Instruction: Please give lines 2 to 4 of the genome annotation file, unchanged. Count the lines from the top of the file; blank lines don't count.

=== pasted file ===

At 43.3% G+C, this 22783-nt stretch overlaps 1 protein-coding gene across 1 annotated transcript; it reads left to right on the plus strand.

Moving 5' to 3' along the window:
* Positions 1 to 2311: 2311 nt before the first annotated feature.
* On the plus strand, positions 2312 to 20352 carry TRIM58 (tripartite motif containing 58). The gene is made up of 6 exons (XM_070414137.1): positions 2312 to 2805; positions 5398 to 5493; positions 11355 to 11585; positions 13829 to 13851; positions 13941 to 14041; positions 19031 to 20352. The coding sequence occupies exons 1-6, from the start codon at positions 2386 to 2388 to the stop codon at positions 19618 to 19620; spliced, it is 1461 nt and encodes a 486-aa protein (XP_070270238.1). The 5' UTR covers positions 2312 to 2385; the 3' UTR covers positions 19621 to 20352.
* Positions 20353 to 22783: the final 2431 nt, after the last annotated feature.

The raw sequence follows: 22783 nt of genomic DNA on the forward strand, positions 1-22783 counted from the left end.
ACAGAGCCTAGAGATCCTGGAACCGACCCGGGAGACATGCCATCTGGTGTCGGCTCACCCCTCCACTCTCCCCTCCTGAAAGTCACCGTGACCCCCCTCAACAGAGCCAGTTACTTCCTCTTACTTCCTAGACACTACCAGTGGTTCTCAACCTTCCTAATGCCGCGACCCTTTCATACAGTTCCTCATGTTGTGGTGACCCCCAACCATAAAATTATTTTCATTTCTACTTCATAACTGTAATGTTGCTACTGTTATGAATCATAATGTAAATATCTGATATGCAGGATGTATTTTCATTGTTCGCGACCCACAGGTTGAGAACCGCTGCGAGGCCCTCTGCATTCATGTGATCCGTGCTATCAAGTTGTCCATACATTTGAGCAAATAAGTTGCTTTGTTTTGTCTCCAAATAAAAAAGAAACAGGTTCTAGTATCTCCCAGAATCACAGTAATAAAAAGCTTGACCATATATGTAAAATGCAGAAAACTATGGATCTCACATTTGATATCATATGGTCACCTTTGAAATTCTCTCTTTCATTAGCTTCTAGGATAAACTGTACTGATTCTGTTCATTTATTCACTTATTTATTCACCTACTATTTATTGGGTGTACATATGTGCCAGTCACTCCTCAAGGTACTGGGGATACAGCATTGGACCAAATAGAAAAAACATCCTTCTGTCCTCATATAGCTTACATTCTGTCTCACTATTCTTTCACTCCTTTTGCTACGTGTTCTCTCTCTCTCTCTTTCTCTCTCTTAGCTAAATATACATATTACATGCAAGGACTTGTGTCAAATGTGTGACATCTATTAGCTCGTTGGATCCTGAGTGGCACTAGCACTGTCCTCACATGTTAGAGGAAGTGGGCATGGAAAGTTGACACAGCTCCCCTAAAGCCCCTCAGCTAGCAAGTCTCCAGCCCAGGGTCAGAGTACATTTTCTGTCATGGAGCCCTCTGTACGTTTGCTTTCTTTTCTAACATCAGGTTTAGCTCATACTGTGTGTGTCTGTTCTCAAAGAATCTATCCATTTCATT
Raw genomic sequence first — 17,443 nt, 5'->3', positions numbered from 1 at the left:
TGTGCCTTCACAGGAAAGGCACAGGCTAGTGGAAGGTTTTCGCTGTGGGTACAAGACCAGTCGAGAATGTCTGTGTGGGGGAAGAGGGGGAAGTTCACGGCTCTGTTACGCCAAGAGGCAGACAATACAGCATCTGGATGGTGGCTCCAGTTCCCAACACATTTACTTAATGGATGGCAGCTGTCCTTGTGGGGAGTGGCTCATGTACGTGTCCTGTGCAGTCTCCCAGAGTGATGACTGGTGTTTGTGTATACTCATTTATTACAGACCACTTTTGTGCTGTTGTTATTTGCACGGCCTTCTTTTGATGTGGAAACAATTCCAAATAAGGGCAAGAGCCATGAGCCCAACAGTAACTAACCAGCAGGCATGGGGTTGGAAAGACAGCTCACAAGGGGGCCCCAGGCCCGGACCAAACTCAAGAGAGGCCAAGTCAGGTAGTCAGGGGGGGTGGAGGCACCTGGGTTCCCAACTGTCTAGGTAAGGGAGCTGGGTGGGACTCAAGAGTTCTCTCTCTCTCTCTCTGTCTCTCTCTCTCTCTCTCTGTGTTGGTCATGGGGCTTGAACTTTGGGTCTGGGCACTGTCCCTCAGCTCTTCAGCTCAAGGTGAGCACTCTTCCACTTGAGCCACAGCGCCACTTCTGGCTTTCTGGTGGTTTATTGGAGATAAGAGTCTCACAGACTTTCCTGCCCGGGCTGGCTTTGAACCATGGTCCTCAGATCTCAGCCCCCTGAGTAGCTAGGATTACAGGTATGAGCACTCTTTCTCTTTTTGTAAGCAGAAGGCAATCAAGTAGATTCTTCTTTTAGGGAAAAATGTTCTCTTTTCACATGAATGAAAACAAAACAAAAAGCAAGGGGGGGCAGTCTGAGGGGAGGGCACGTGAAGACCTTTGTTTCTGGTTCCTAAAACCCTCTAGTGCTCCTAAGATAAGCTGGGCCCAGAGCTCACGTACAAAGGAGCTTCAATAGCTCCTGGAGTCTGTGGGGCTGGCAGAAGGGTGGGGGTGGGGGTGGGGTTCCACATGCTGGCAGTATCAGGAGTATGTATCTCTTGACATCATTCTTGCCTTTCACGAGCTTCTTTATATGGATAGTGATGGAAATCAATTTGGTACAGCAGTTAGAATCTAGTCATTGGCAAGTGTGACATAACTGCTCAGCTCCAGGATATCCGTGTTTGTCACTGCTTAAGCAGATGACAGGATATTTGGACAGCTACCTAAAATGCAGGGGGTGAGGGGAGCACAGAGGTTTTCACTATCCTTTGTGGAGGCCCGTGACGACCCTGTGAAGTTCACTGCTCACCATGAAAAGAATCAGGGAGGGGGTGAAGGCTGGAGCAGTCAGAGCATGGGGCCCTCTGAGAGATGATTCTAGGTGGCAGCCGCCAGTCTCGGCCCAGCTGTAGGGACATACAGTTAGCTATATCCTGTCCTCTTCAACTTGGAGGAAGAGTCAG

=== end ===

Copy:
Moving 5' to 3' along the window:
* Positions 1 to 2311: 2311 nt before the first annotated feature.
* On the plus strand, positions 2312 to 20352 carry TRIM58 (tripartite motif containing 58). The gene is made up of 6 exons (XM_070414137.1): positions 2312 to 2805; positions 5398 to 5493; positions 11355 to 11585; positions 13829 to 13851; positions 13941 to 14041; positions 19031 to 20352. The coding sequence occupies exons 1-6, from the start codon at positions 2386 to 2388 to the stop codon at positions 19618 to 19620; spliced, it is 1461 nt and encodes a 486-aa protein (XP_070270238.1). The 5' UTR covers positions 2312 to 2385; the 3' UTR covers positions 19621 to 20352.